Gas Impact Fee a Windfall for Township

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WELLS TOWNSHIP -- A day after finding out how much money it will get from the state's natural gas impact fee, one community in Bradford County has decided how to spend some of it.

Wells Township is living up to its name and is reaping the benefits of gas drilling within its borders.

In rural Wells Township, population a shade under 1,000 people, the number of natural gas wells is about to pay off.

With about 60 wells, the township near Troy stands to make the most allowed under the state's impact fee: $500,000.

"It was like Christmas yesterday when we heard the news, it's exciting," said township supervisor John Shimko.

Township supervisors said they expected to get only half that much from the impact fee which is paid by natural gas drillers. Instead, Wells Township will get nearly twice its annual budget this year alone.

"It'll help us upgrade our equipment, put gravel down on roads, it will help a lot," said township supervisor Tim Noble.

When the Mosherville Elementary School closed down, residents of Wells Township were left without a large enough place to meet as a community or even go to vote. Now the township is building a new community center with a little more than $100,000 of the impact fee money.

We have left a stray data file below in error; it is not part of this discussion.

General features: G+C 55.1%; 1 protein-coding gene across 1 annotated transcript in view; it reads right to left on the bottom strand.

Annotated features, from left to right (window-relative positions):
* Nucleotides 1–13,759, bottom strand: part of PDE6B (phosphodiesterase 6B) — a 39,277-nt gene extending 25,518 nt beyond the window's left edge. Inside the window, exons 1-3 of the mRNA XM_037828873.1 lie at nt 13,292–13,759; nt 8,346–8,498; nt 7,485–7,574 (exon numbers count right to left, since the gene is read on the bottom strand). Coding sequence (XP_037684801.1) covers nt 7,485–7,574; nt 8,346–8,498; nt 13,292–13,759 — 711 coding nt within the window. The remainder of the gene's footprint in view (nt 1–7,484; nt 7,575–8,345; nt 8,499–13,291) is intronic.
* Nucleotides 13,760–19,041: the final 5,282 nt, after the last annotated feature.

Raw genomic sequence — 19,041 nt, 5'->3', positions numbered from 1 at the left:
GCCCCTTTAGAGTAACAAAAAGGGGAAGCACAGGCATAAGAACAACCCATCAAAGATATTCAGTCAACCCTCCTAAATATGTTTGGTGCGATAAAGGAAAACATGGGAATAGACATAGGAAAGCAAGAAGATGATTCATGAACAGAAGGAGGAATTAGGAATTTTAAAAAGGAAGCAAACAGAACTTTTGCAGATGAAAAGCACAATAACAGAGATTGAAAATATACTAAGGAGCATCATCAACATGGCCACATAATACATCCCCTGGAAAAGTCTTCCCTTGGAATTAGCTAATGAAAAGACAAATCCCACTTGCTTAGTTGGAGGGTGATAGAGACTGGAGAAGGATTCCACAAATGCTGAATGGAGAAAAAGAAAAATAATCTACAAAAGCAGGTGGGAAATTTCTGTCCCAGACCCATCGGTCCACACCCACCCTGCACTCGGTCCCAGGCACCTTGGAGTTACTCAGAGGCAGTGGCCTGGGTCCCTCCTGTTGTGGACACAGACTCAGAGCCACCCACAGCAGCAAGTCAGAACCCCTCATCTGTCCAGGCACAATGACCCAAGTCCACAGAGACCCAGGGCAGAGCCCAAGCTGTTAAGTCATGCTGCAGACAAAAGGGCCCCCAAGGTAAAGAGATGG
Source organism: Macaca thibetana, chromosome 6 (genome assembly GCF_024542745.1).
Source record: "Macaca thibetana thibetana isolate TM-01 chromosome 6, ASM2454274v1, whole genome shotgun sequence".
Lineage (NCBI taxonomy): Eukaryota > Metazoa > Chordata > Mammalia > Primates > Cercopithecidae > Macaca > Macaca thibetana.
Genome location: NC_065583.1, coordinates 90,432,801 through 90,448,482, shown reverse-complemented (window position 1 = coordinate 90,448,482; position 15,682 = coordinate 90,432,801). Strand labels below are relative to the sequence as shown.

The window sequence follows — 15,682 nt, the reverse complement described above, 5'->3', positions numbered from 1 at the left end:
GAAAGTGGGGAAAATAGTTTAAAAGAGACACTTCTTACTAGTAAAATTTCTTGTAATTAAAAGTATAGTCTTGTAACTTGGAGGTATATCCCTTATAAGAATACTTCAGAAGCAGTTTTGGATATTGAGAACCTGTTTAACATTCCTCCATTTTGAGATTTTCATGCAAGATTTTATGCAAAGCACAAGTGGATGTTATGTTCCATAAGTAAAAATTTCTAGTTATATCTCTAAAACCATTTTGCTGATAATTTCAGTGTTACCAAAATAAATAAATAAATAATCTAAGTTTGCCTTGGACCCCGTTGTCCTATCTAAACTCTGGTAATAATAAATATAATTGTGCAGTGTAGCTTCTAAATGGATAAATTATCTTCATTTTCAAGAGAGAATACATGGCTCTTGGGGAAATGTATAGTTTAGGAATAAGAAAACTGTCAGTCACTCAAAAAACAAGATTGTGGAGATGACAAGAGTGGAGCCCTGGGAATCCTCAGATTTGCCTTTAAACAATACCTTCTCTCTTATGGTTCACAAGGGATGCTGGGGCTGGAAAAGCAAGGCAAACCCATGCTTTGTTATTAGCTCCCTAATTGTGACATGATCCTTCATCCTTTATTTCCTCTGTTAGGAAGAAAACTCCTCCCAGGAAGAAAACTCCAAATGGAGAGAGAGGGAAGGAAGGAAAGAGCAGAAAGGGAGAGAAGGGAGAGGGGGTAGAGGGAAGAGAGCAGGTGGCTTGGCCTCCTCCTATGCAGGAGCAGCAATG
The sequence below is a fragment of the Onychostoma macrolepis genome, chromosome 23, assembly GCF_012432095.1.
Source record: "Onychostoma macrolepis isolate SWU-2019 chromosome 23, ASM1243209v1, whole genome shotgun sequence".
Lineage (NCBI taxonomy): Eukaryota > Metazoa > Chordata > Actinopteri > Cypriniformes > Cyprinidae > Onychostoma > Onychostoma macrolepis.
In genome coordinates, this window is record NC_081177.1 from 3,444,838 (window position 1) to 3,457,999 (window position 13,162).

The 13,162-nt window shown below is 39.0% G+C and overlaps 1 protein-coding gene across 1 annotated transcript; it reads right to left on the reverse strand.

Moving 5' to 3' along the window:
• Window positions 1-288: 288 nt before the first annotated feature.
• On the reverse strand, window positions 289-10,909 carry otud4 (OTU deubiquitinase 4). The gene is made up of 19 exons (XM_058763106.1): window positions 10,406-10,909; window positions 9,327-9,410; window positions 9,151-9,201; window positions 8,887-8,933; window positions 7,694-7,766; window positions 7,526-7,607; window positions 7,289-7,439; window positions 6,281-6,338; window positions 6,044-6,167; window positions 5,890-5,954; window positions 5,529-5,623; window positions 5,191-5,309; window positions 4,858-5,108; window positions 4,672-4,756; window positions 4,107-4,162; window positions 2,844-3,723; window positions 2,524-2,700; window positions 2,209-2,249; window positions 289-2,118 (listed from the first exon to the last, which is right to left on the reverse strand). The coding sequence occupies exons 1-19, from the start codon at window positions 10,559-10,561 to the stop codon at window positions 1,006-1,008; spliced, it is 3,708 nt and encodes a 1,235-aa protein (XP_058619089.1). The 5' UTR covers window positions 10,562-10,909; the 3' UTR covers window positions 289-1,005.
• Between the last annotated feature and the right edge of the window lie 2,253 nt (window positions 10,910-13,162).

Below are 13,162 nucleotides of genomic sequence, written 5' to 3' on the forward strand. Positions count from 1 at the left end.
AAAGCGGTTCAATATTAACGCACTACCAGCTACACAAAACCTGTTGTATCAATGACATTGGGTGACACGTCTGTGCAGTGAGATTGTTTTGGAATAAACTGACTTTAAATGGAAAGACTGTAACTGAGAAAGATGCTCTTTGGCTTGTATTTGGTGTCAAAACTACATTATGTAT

A crane lifted portions of the new community building into place. Next week the rest should be in place.

The benefits of the impact fee, according to township leaders, go far beyond just the building.

"One good part is, for the next several years, we're not going to have to raise taxes, people should like that," said Shimko.

Bruce Roy has lived in Wells Township all his life and said the impact fee should benefit everyone here.

"Being able to build the new community center for the township will be a benefit for all the residents of the township," said Roy.

Bradford County, where Wells Township is located, took home the most impact fee money this year with more than $8 million.